Frank Salvatore
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Hamilton has turned the corner, says Bratina

March 6, 2012 by · Leave a Comment 

BRATINA Hamilton Mayor Bob Bratina believes Hamilton’s defining characteristic is now one of ‘opportunity’.

John Rennison/The Hamilton Spectator
Mayor Bob Bratina believes Hamilton’s defining characteristic is now one of “opportunity.”  He painted a picture at the Chamber of Commerce annual mayor’s breakfast Monday of a Hamilton overflowing with promise and prosperity.
“The economy of Hamilton has not only survived the downturn of 2008, but has actually grown to a point that many find hard to believe,” he asserted.  The Hamilton that people used to hear about — a city of declining manufacturing, no future in steel, an abysmal downtown, and poverty and unemployment is disappearing, he suggested.  The city has crossed a threshold and is now fully engaged in rebuilding, he declared.
Among the signs he pointed to:
• Hamilton named second best Canadian city for corporate investment.
• City among top 100 of largest metropolitan economic performers.
• Hamilton is ranked the top city in Ontario and third in Canada in which to invest.
• Hamilton issued more commercial building permits than Mississauga in past three years.
• Port of Hamilton shipping generates $5.9 billion in economic activity.
• 320 new jobs created downtown in 2011.
• Hamilton Health Sciences ranked seventh best research hospital in the world.
• McMaster University ranked 16th among world’s top health universities.
Bratina vaunted the city’s 21 per cent business growth in 2011, and an industrial vacancy rate down to 3.4 per cent. He delighted in new downtown investments and buildings, and north end industrial developments. Employment from 2001 to 2006 rose 6 per cent, while Hamilton’s population grew only 2.9 per cent, he added.  He boasted that Hamilton beat out 24 other Canadian cities for the new $400-million Maple Leaf plant, with close to 700 jobs, and said activity is not slowing down.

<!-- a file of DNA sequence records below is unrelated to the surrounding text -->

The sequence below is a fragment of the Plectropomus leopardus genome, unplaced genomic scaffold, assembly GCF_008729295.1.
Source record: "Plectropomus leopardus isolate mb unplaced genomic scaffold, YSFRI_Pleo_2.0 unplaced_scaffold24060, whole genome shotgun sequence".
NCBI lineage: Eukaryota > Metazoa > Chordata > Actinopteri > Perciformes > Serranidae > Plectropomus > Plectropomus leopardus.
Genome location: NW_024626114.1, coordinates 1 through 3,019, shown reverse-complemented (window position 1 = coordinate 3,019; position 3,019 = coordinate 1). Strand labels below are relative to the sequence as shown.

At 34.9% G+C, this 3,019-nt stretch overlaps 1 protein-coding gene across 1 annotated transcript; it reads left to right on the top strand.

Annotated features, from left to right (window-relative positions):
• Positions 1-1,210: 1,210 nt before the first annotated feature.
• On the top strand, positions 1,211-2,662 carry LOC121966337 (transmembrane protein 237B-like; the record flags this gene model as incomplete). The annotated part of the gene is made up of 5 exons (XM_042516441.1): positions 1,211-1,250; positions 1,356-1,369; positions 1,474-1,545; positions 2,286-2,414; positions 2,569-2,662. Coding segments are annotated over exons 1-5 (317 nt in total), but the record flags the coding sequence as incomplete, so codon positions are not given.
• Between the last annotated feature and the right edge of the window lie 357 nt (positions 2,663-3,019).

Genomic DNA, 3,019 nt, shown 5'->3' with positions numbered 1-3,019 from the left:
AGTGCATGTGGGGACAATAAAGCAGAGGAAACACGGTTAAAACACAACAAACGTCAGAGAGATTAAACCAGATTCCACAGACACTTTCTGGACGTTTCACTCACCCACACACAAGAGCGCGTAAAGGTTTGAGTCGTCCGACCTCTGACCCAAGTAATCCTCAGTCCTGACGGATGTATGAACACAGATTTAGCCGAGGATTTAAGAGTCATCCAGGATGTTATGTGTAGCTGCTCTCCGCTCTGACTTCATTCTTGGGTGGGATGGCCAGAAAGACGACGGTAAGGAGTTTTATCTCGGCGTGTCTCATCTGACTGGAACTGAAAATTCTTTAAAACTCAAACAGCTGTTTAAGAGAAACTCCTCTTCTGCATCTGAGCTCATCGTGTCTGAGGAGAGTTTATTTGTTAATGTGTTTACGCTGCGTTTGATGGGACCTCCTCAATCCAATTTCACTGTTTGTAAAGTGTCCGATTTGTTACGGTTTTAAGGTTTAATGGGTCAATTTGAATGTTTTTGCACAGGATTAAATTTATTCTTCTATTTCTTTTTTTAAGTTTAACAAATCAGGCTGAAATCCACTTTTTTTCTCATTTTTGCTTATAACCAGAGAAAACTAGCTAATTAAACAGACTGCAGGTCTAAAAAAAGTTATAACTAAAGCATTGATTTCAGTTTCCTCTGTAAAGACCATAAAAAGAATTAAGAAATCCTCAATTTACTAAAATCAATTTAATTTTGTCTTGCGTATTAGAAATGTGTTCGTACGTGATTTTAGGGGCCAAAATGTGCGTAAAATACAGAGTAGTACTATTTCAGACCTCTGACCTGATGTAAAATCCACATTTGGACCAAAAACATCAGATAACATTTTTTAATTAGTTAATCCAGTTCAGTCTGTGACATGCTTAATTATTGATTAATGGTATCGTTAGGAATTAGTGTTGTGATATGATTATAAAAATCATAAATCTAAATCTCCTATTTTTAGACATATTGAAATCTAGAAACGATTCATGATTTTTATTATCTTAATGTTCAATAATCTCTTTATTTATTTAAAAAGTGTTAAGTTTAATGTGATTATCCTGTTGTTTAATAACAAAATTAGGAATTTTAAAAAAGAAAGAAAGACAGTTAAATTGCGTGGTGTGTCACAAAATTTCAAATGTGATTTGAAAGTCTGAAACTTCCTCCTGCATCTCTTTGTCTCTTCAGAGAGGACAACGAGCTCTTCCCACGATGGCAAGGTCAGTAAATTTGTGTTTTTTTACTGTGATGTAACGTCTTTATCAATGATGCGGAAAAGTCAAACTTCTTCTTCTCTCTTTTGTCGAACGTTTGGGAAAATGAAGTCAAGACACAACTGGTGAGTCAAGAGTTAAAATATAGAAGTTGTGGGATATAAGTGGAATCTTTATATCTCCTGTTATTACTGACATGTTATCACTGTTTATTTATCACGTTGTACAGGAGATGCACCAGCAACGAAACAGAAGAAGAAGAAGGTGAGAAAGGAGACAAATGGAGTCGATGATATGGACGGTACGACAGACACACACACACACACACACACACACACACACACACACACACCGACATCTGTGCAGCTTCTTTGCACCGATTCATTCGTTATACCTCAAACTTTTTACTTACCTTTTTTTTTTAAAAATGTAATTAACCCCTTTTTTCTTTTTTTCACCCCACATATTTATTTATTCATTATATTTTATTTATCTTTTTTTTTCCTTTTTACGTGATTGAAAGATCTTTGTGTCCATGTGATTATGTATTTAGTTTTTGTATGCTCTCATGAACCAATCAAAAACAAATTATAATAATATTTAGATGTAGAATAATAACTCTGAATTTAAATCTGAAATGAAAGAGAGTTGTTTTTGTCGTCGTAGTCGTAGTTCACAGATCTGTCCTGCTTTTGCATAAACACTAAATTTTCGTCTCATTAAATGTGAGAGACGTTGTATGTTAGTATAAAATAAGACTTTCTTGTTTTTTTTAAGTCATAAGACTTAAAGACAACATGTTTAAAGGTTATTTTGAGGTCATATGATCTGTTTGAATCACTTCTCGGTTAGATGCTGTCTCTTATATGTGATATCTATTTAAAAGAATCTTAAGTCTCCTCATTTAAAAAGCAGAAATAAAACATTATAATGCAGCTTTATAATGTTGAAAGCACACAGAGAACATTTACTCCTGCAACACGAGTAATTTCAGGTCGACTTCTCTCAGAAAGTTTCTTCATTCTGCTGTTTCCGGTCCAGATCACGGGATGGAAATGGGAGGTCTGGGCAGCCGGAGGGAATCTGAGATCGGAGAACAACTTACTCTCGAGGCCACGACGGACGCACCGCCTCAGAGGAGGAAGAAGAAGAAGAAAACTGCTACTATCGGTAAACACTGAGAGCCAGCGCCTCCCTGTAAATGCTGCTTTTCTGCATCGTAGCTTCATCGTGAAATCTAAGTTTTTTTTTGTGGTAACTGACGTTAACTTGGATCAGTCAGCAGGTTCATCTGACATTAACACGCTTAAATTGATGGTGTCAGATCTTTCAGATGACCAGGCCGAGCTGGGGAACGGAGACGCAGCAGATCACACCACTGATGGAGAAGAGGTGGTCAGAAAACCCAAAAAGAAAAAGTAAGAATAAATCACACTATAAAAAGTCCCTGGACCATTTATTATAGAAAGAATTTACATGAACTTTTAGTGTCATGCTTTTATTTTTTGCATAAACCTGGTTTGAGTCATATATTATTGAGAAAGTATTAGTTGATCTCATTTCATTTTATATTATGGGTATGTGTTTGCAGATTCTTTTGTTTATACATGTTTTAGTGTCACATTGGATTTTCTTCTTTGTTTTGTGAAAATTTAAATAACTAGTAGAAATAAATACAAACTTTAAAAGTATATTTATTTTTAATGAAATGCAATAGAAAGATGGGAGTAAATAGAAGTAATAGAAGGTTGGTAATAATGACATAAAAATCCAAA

“There’s another $1.6 million of new, non-residential construction already committed for 2012.”  He also asserted U.S. Steel workers are preparing the dormant blast furnace to reopen in the second quarter.  But U.S. Steel spokesperson Trevor Harris said the company’s position hasn’t changed since the January conference call with chairman John Surma – the Hamilton blast furnace will not reopen during the first quarter of this year and any decision to open it after that depends on market demand.
As for “our much maligned core area,” Bratina cheered the drop in downtown vacancy rates to 12 per cent from 20 in the past five years. An indicator of the downtown’s vitality is that it’s running out of parking space and there are waiting lists for monthly municipal parking, he said.  New star businesses include the CBC digital news service outlet, the Chuck Gammage Animation studio and the Staybridge Hotel, he said. New projects for 2012, such as building the McMaster Health Centre and, possibly, a grocery store (the city has committed to an incentive to attract a grocery store) are also changing the downtown’s image, he said.
The lower office vacancy rate &ldquoes a long way to help dispel some of the myths about the downtown, such as ‘nothing but boarded up buildings.’
“We’ve come a long way … things have changed.”

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Frank Salvatore